COLOMBO: The report of the Maxwell Paranagama commission on forced disappearances and war crimes, which was tabled in the Sri Lankan parliament on Tuesday, has said that Lankan domestic law has to be changed to try cases of war crimes, and the new law should be applicable retrospectively.
Retired Justice Paranagama told Express on Wednesday, that there is as yet no domestic law to try war crimes of the kind which allegedly took place in the last phase of Eelam War IV. And as it stands, Lankan criminal law cannot be applied retrospectively unless specifically provided for.
“But there is provision in the constitution to bring about suitable legislation,” Paranagama pointed out. “And in our report, we have mooted the idea of setting up of a Special High Court to try war crimes,” he said.
Foreign Minister Mangala Samaraweera has told the UN Human Rights Council (UNHRC) that Lanka will make suitable changes in its domestic laws to render justice.
Non Committal on Hybrid Court
Asked if his panel has suggested the setting up a “Hybrid Court” with a mix of Lankan and foreign judges, prosecutors and investigators, Paranagama said that it is a “political matter” which only the country’s political leadership can decide on.
“We did not commit ourselves one way or the other in this matter,” he said.
The Paranagama report has not committed itself on the exact number of civilian deaths in the last phase of the war but has disputed the figure of 40,000 deaths given by the UN Secretary General’s panel headed by M. Darusman.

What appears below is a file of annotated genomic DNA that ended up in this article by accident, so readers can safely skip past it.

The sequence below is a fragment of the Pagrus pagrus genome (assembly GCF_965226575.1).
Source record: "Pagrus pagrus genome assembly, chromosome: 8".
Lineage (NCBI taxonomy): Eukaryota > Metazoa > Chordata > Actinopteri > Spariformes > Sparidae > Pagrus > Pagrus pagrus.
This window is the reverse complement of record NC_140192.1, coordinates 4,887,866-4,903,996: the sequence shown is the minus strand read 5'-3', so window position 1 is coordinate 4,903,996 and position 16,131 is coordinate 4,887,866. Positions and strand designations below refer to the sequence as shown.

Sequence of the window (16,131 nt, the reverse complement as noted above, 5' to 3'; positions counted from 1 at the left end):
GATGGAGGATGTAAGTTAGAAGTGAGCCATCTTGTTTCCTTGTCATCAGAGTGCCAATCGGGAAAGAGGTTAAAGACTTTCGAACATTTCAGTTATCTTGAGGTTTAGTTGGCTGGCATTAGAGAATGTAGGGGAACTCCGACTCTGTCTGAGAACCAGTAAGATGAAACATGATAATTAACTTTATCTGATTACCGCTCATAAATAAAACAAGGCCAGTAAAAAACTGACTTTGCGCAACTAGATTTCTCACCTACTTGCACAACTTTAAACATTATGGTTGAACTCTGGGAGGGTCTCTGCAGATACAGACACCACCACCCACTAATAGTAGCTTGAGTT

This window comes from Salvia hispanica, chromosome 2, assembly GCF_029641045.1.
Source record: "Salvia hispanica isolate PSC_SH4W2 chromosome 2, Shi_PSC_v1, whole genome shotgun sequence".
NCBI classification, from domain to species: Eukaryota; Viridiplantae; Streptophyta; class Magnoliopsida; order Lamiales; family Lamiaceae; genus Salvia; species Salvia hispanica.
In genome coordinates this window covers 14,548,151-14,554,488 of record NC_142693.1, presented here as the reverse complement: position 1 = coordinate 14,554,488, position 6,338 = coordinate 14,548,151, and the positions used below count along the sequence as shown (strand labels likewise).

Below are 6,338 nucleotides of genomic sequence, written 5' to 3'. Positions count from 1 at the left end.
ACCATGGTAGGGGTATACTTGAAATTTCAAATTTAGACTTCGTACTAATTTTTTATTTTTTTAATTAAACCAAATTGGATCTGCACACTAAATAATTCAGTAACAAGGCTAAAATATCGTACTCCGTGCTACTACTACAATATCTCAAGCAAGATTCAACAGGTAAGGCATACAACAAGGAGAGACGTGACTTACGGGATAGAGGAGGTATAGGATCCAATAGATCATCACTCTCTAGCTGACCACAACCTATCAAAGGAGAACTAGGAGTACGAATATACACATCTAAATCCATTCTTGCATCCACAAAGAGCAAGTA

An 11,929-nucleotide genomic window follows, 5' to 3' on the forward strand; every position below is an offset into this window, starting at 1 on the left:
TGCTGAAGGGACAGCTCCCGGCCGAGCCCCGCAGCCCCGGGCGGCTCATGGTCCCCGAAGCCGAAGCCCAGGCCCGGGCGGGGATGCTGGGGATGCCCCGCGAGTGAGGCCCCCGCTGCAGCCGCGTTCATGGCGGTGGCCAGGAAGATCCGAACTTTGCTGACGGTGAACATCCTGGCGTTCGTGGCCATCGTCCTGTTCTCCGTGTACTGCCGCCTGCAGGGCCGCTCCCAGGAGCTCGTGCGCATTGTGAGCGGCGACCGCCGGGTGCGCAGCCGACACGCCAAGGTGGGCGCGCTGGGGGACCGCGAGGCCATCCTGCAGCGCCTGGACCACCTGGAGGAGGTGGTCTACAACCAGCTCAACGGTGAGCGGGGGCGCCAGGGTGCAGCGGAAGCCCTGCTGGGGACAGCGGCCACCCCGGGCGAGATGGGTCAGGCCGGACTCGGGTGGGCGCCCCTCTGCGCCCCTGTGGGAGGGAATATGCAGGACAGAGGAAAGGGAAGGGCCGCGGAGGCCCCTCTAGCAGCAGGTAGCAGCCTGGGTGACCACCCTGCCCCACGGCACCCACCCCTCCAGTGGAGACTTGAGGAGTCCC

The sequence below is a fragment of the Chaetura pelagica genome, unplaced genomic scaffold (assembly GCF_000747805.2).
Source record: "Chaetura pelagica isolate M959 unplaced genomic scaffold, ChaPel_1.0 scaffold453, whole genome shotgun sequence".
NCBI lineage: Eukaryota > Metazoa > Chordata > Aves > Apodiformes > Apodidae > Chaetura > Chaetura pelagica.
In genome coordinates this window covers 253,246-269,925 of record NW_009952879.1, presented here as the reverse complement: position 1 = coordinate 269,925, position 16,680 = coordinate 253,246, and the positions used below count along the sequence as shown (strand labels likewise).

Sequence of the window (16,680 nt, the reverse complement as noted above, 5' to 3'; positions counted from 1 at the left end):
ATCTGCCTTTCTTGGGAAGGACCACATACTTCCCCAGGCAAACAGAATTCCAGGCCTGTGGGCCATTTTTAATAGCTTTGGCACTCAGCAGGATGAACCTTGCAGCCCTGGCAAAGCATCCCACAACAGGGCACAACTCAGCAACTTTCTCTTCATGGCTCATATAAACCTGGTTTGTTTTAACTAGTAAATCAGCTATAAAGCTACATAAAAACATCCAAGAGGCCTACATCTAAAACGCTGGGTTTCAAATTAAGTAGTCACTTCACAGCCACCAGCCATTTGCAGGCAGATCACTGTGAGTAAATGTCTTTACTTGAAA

“ Our study of the reports of foreign agencies and the house to house survey conducted by the Department of Population and Statistics indicates a death toll of 7,000 odd. While we are not sure about this, we believe that it was not 40,000, at any rate,” Paranagama said.
His report said that the “principal reason” for the loss of civilian life during the final phase of the war was the “hostage taking and use of human shields by the LTTE.”
Udalagama Panel Report
The other report to be placed before parliament was that of the Udalagama Commission which went into seven of the 16 cases of killings of civilians referred to it. Among the cases investigated were the execution style killing of 17 local workers of a French relief agency in Mutur, and the killing of six medical students in Trincomalee allegedly by the Security Forces.
“The investigations did not find any individual guilty,” said panel member Manouri Muttutuwegama. “The Attorney General’s lawyers came out with so many different possibilities in every case, that it was not possible to come to definitive conclusions,” she explained.
According to the panel, police investigations “lacked professionalism.” Panel member Javed Yusuf said they were “shoddy.” A Group of Eminent Persons headed by former Chief Justice of India P.N.Bhagwati, which was overseeing the proceedings of the commission, eventually withdrew, complaining of government interference.
Given the lack of time, only seven of the 16 cases could be investigated, the report said.